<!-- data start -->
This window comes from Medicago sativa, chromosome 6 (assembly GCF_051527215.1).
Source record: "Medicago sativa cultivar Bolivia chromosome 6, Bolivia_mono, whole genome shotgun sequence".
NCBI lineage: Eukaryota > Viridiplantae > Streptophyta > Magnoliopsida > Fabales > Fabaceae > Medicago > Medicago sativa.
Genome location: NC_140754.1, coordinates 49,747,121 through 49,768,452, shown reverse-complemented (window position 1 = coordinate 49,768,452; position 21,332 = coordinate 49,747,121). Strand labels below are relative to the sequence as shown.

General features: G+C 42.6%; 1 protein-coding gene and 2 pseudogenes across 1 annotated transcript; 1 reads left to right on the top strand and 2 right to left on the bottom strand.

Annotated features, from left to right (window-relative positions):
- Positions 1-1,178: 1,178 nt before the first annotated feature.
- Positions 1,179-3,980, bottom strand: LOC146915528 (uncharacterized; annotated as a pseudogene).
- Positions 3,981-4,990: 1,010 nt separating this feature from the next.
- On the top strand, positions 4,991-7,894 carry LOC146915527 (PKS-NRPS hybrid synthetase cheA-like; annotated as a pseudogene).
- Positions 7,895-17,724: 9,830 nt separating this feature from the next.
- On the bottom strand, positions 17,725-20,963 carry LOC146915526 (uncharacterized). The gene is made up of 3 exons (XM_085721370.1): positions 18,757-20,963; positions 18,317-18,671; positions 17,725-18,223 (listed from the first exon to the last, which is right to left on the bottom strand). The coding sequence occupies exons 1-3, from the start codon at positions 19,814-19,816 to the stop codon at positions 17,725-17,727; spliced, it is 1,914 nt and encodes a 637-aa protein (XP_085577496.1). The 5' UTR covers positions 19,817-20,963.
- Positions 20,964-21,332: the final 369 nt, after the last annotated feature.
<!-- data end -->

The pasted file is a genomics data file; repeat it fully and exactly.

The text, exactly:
This window comes from Medicago sativa, chromosome 6 (assembly GCF_051527215.1).
Source record: "Medicago sativa cultivar Bolivia chromosome 6, Bolivia_mono, whole genome shotgun sequence".
NCBI lineage: Eukaryota > Viridiplantae > Streptophyta > Magnoliopsida > Fabales > Fabaceae > Medicago > Medicago sativa.
Genome location: NC_140754.1, coordinates 49,747,121 through 49,768,452, shown reverse-complemented (window position 1 = coordinate 49,768,452; position 21,332 = coordinate 49,747,121). Strand labels below are relative to the sequence as shown.

General features: G+C 42.6%; 1 protein-coding gene and 2 pseudogenes across 1 annotated transcript; 1 reads left to right on the top strand and 2 right to left on the bottom strand.

Annotated features, from left to right (window-relative positions):
- Positions 1-1,178: 1,178 nt before the first annotated feature.
- Positions 1,179-3,980, bottom strand: LOC146915528 (uncharacterized; annotated as a pseudogene).
- Positions 3,981-4,990: 1,010 nt separating this feature from the next.
- On the top strand, positions 4,991-7,894 carry LOC146915527 (PKS-NRPS hybrid synthetase cheA-like; annotated as a pseudogene).
- Positions 7,895-17,724: 9,830 nt separating this feature from the next.
- On the bottom strand, positions 17,725-20,963 carry LOC146915526 (uncharacterized). The gene is made up of 3 exons (XM_085721370.1): positions 18,757-20,963; positions 18,317-18,671; positions 17,725-18,223 (listed from the first exon to the last, which is right to left on the bottom strand). The coding sequence occupies exons 1-3, from the start codon at positions 19,814-19,816 to the stop codon at positions 17,725-17,727; spliced, it is 1,914 nt and encodes a 637-aa protein (XP_085577496.1). The 5' UTR covers positions 19,817-20,963.
- Positions 20,964-21,332: the final 369 nt, after the last annotated feature.